Comedy / Drama

IMDb Rating 6.8 10 1


Downloaded times
January 10, 2022



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861.84 MB
fre 2.0
23.976 fps
93 min
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1.73 GB
fre 2.0
23.976 fps
93 min
P/S N/A / N/A

Movie Reviews

Reviewed by writers_reign 8 / 10 / 10

If It Ain't Broke ...

I bow to no one in my admiration and respect for Daniel Auteuil as an actor and I'd be hard pushed to name a bad performance I've seen him deliver but with the best will in the world he is not Raimu but having said that no actor living or dead is/was withing at least three light years of Raimu so employing that criteria Auteuil is as good as any bargain-basement Raimu out there. Auteuil's remaking - writing/directing of the great Pagnol Marseilles trilogy is clearly a labor of love. Although born in Algeria he was brought up in the Midi, Pagnol's old stamping ground and his breakout role was as Ugolin in the remake of Pgnol's autobiographical Jean de Florette and Manon de source. He dipped his toe in the water a couple of years back when he took on another great Raimu role in a remake of Pagnol's Le Fille de puisatier, which he again directed and which was well received. Once again the resident tame critic at filmsdefraance proves he doesn't know his ass from third base when he speaks of Pagnol's three STAGE plays when in fact only Marius and Fanny were adapted from plays, the third part, Cesar, was written directly for the screen in the wake of the success of the first two parts. Auteuil has opted to give the role of Marius to a pretty boy rather than an actor as Pagnol did and Raphael Personnaz is a sort of Gallic John Derek and acts about as well as Derek. Her fares better with debutant Victoire Belezt as Fanny but the revelation of the film is Marie-Anne Chazal as Honorine, the mother of Fanny who delivers arguably the best performance in the film. Jean-Pierre Darroussin whilst no Charpin was an inspired choice for Panisse inasmuch as he is a regular in the repertory company of Robert Guideguian, who inherited the mantle of Pagnol and makes excellent films with a Marseilles setting. Clearly if the original - directed by Alexander Korda - were shown alongside this remake the original would win hands down but younger viewers who have not seen - and maybe not even heard of - the original will find lots to like here.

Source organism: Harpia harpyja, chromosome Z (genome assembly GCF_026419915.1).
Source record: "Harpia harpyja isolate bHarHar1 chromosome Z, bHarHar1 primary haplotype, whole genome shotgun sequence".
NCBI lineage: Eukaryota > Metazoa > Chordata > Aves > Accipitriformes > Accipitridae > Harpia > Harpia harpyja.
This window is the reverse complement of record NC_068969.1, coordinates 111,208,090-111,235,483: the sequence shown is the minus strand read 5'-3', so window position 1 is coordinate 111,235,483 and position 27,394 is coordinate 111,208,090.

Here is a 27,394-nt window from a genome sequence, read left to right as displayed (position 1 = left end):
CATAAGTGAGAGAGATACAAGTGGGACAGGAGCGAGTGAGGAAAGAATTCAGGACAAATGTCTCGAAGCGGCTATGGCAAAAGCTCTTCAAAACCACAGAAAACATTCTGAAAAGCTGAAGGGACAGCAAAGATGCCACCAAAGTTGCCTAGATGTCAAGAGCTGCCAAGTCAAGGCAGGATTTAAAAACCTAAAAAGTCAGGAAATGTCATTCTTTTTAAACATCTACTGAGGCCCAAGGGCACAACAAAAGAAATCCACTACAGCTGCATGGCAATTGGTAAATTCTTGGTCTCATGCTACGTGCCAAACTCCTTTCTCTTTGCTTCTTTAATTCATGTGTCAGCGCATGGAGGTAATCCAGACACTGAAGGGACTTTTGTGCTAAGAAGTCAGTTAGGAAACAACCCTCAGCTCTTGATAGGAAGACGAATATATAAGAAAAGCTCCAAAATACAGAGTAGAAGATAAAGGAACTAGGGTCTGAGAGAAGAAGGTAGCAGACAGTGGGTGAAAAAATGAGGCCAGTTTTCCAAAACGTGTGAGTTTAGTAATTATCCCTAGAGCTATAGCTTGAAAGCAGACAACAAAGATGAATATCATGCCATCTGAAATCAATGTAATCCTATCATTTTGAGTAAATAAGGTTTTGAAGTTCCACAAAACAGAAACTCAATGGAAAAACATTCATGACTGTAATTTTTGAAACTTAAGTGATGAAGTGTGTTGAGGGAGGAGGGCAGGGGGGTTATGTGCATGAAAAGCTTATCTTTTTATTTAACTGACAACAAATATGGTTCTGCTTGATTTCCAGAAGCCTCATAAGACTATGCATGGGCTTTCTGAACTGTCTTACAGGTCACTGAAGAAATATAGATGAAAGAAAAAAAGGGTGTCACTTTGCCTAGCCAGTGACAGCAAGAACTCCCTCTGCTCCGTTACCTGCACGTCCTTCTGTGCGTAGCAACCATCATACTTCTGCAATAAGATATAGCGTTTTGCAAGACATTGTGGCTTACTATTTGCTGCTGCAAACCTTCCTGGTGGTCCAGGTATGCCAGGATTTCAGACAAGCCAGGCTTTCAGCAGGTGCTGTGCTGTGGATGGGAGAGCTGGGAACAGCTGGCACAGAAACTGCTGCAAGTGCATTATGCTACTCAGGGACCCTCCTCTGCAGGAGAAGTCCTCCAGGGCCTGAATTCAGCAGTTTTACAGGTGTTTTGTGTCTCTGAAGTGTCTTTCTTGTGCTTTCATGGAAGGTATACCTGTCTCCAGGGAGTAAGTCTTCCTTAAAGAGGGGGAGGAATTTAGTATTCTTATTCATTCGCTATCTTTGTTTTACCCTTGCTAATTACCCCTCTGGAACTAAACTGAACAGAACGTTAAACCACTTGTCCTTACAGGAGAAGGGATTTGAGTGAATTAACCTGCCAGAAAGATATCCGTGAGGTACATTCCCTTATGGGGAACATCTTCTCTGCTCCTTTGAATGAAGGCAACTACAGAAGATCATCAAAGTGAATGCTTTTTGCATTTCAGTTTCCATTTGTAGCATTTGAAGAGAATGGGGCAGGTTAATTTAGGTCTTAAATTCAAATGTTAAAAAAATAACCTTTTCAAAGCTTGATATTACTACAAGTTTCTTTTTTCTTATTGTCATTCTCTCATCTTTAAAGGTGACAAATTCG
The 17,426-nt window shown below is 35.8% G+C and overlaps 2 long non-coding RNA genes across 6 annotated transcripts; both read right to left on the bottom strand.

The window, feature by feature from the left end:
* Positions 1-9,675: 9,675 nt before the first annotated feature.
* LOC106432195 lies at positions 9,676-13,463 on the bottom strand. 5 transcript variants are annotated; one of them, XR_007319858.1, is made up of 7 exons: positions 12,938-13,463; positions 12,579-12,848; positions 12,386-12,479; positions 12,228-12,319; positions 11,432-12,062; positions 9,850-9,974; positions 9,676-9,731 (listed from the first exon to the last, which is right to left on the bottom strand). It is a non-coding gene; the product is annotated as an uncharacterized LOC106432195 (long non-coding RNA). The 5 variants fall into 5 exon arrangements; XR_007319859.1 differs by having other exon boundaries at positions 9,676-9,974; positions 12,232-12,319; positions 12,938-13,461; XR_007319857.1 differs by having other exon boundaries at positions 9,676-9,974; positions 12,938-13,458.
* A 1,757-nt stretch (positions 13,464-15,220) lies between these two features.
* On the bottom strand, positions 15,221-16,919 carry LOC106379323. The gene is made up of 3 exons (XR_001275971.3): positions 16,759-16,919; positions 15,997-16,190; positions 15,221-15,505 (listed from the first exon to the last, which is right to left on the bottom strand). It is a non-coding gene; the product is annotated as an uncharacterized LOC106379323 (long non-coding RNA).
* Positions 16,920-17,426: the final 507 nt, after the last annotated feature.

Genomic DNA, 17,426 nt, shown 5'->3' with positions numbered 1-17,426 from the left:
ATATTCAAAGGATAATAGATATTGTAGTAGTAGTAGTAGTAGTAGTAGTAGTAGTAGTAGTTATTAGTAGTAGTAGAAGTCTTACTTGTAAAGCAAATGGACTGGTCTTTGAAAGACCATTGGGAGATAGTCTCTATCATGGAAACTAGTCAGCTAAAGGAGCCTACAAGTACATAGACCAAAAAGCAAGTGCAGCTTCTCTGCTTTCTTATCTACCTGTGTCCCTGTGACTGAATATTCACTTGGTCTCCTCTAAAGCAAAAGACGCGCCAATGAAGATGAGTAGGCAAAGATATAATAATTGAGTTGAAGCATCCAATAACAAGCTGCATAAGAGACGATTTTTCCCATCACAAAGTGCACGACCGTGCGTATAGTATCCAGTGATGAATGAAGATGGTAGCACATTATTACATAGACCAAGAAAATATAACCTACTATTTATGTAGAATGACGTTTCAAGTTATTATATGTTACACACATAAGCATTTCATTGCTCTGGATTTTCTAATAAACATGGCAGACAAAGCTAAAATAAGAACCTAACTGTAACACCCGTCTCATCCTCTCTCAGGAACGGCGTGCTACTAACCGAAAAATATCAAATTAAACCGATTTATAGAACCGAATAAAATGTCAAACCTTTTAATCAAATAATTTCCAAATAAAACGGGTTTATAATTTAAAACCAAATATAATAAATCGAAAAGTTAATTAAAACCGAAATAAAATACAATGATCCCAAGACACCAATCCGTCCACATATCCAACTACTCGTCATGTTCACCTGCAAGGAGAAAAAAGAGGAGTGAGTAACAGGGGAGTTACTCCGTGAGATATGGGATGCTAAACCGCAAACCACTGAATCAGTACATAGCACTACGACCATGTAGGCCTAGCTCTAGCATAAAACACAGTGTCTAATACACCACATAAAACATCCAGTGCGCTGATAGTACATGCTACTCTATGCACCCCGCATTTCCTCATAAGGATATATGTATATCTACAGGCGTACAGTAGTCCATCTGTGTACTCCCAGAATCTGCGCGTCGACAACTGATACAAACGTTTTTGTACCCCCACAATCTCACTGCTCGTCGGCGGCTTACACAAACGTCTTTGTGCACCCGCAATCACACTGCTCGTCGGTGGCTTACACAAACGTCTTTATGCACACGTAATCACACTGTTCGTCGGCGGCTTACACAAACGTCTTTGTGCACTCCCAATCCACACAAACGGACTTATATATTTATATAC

Reviewed by richard-1787 6 / 10 / 10

There is no point in comparing it to the Raimu film

I've watched this movie twice now. It's really a very good film - but it is not at all the film with Raimu and Pierre Fresnay. Nor, I suspect, was Auteuil trying to replicate the earlier version. In the 1930s masterpiece, directed by Alexander Korda, the characters, though all very real, often border on caricature, at least the men. They are all very much bigger than life, starting with César, and including Panisse, Escartefigure, etc. That's not the take Auteuil took here. His characters aren't exaggerated, though certainly very real. You see that especially in some of the famous set pieces, like the card game and the scene where César teaches Marcel how to make a mandarin-citron. The exaggeration that made those scenes so outlandish, and so funny, in the Korda movie is absent here here. The scenes are played in a much more realistic manner. Sometimes that's a problem. Escartefigue really doesn't work as a normal human being. He just comes off as dull, nothing like the unforgettable masterpiece in the Korda film. But for the others - César, Panisse, and Marius - this approach shows us Pagnol's plays in a different light, and certainly a valid one. You have to pay more attention to see what's going on, to appreciate the fine acting. But it's worth the effort. This movie will certainly never replace the Korda film. But it offers another way of presenting these by now mythic characters, and for that I say thank you.

Reviewed by bobbie-16 6 / 10 / 10

Embalmed, rather than revived

The original version of the movie (made in 1931 and based on a play by Marcel Pagnol)told the tale of a teenage girl who is abandoned by her boyfriend when he runs off to sea and to adventures in southeast Asia; to avoid "dishonor" she resigns herself to marrying a rich old man. In the 21st century young men still dump their girlfriends, and young women still marry rich old men. But even in the 1930s, the talk of "dishonor" and the shame about premarital sex were probably rather quaint to more sophisticated viewers in France. In the remake, the quaintness of the feeling-tone overwhelms the charm and humor of the original, making the copy seem both painful and pointless. Why has Auteuil chosen to copy the movie, rather than making it come alive in new ways? The original was perfect in its own way, so what is gained by this colorized and recast new version? Auteuil's version of the bar owner cannot match the genius of Raimu's portrayal, and Personnaz as young Marius is disappointing. So the overall effect is of a kind of "wax museum" embalming rather than a lively revival.

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